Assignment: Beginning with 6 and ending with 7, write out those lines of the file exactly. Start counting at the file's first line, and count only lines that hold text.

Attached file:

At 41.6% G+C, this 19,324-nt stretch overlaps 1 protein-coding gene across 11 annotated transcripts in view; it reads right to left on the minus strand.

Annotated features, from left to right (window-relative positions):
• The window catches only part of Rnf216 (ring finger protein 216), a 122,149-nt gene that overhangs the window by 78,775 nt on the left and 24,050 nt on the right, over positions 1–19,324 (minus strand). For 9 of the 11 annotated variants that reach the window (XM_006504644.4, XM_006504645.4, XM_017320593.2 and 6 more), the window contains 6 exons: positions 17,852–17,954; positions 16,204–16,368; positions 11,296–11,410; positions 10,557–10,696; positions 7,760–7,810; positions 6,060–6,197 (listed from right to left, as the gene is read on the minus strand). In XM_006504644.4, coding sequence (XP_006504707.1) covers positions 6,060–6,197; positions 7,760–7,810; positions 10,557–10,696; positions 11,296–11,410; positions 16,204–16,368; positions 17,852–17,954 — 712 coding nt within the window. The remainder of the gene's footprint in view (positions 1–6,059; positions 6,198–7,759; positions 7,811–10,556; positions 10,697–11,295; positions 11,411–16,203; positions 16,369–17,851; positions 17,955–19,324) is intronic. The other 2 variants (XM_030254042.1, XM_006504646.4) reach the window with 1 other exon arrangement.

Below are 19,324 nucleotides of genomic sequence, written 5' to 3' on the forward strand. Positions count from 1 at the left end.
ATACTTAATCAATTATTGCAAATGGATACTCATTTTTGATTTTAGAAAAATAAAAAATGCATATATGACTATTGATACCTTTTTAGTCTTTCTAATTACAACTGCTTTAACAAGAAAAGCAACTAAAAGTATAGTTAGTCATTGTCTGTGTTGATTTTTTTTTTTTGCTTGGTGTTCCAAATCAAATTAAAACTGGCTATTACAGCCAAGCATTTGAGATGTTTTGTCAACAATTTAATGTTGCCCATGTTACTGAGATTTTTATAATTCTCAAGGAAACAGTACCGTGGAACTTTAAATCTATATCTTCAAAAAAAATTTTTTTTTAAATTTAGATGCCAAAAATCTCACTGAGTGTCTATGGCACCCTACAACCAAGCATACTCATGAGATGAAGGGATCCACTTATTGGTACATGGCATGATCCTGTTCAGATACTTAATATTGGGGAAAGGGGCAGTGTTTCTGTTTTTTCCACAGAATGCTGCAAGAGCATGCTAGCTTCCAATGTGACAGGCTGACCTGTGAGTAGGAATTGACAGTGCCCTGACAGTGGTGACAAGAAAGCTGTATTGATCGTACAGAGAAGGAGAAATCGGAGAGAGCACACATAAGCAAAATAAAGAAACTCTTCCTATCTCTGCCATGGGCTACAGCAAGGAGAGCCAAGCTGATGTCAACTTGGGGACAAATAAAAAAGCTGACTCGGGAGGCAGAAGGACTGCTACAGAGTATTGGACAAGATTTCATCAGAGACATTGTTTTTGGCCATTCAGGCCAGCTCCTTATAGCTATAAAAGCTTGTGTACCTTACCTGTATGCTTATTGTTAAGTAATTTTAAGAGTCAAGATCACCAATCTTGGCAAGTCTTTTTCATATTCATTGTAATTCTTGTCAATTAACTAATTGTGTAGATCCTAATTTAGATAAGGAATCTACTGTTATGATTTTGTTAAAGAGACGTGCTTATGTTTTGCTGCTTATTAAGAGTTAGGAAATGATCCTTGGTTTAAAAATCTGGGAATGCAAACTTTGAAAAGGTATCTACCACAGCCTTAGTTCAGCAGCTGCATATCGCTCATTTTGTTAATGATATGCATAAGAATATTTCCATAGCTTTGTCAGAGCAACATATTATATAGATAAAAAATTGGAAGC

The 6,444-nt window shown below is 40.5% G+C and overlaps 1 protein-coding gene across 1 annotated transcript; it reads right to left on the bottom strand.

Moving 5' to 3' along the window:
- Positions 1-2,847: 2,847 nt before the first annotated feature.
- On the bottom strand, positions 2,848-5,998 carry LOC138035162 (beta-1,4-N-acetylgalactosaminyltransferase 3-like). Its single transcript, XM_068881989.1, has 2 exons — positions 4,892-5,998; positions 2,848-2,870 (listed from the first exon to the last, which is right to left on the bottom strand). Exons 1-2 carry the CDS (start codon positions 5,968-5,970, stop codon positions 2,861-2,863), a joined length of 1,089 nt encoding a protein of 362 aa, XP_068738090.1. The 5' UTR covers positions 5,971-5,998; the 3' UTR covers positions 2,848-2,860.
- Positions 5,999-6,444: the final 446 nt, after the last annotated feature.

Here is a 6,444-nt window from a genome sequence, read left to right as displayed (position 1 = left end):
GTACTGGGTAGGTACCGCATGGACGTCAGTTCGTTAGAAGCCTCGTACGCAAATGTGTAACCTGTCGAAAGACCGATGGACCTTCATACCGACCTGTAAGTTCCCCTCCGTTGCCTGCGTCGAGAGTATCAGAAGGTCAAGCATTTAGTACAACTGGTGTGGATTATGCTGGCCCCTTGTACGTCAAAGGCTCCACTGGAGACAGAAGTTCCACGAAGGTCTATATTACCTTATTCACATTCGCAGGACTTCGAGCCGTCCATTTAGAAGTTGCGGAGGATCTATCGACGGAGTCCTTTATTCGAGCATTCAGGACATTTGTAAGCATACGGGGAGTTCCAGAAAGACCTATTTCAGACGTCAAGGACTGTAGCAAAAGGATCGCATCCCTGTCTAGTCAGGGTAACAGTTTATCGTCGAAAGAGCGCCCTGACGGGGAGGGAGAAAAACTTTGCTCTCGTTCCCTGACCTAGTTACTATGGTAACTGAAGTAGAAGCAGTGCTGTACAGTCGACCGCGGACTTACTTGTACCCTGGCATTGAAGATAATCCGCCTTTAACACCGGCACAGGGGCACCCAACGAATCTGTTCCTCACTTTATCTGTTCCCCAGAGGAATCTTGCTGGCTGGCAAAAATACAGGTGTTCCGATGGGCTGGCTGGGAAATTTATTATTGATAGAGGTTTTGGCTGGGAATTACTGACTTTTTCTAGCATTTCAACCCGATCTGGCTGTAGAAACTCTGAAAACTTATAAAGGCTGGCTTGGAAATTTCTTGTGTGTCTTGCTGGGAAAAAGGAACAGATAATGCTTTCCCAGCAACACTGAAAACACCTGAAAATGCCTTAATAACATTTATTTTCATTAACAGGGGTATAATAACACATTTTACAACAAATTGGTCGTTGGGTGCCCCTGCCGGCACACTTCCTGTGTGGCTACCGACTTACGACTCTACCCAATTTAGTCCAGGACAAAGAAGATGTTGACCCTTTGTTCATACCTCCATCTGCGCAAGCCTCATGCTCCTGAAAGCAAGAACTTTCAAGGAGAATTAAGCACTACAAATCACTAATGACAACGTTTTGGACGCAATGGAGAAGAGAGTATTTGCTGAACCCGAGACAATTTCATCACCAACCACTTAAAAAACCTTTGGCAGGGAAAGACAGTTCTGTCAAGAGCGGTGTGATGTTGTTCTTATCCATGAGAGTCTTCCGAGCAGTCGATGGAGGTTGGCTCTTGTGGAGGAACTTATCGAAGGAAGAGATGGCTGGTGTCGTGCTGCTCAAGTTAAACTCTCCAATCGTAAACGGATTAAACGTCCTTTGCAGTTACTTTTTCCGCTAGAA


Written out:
The 6,444-nt window shown below is 40.5% G+C and overlaps 1 protein-coding gene across 1 annotated transcript; it reads right to left on the bottom strand.

Moving 5' to 3' along the window: